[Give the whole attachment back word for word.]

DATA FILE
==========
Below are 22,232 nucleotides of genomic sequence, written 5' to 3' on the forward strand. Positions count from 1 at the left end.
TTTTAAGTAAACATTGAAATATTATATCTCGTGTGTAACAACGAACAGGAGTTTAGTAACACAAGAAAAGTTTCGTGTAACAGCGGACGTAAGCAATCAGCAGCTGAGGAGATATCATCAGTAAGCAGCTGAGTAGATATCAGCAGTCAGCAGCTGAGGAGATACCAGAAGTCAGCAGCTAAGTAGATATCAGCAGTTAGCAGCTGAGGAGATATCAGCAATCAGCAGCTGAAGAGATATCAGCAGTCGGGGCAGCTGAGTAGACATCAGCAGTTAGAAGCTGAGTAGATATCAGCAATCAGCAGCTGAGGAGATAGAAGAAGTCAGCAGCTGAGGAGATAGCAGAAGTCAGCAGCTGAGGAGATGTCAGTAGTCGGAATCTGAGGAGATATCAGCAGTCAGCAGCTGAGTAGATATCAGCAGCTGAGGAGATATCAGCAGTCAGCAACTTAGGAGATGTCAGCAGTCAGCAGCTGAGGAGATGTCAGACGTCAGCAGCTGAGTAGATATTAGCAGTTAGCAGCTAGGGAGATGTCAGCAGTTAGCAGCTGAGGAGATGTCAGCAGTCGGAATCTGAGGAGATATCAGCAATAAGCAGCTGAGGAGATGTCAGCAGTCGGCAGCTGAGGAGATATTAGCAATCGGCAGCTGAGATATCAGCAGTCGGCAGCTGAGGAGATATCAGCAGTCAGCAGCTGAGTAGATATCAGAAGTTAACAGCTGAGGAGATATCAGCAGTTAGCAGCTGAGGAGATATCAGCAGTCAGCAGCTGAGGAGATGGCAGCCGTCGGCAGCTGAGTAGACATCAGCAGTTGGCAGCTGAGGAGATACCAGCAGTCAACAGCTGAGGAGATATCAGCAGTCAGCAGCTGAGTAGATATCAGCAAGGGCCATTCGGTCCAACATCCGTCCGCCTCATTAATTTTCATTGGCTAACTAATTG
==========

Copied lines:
Below are 22,232 nucleotides of genomic sequence, written 5' to 3' on the forward strand. Positions count from 1 at the left end.
TTTTAAGTAAACATTGAAATATTATATCTCGTGTGTAACAACGAACAGGAGTTTAGTAACACAAGAAAAGTTTCGTGTAACAGCGGACGTAAGCAATCAGCAGCTGAGGAGATATCATCAGTAAGCAGCTGAGTAGATATCAGCAGTCAGCAGCTGAGGAGATACCAGAAGTCAGCAGCTAAGTAGATATCAGCAGTTAGCAGCTGAGGAGATATCAGCAATCAGCAGCTGAAGAGATATCAGCAGTCGGGGCAGCTGAGTAGACATCAGCAGTTAGAAGCTGAGTAGATATCAGCAATCAGCAGCTGAGGAGATAGAAGAAGTCAGCAGCTGAGGAGATAGCAGAAGTCAGCAGCTGAGGAGATGTCAGTAGTCGGAATCTGAGGAGATATCAGCAGTCAGCAGCTGAGTAGATATCAGCAGCTGAGGAGATATCAGCAGTCAGCAACTTAGGAGATGTCAGCAGTCAGCAGCTGAGGAGATGTCAGACGTCAGCAGCTGAGTAGATATTAGCAGTTAGCAGCTAGGGAGATGTCAGCAGTTAGCAGCTGAGGAGATGTCAGCAGTCGGAATCTGAGGAGATATCAGCAATAAGCAGCTGAGGAGATGTCAGCAGTCGGCAGCTGAGGAGATATTAGCAATCGGCAGCTGAGATATCAGCAGTCGGCAGCTGAGGAGATATCAGCAGTCAGCAGCTGAGTAGATATCAGAAGTTAACAGCTGAGGAGATATCAGCAGTTAGCAGCTGAGGAGATATCAGCAGTCAGCAGCTGAGGAGATGGCAGCCGTCGGCAGCTGAGTAGACATCAGCAGTTGGCAGCTGAGGAGATACCAGCAGTCAACAGCTGAGGAGATATCAGCAGTCAGCAGCTGAGTAGATATCAGCAAGGGCCATTCGGTCCAACATCCGTCCGCCTCATTAATTTTCATTGGCTAACTAATTG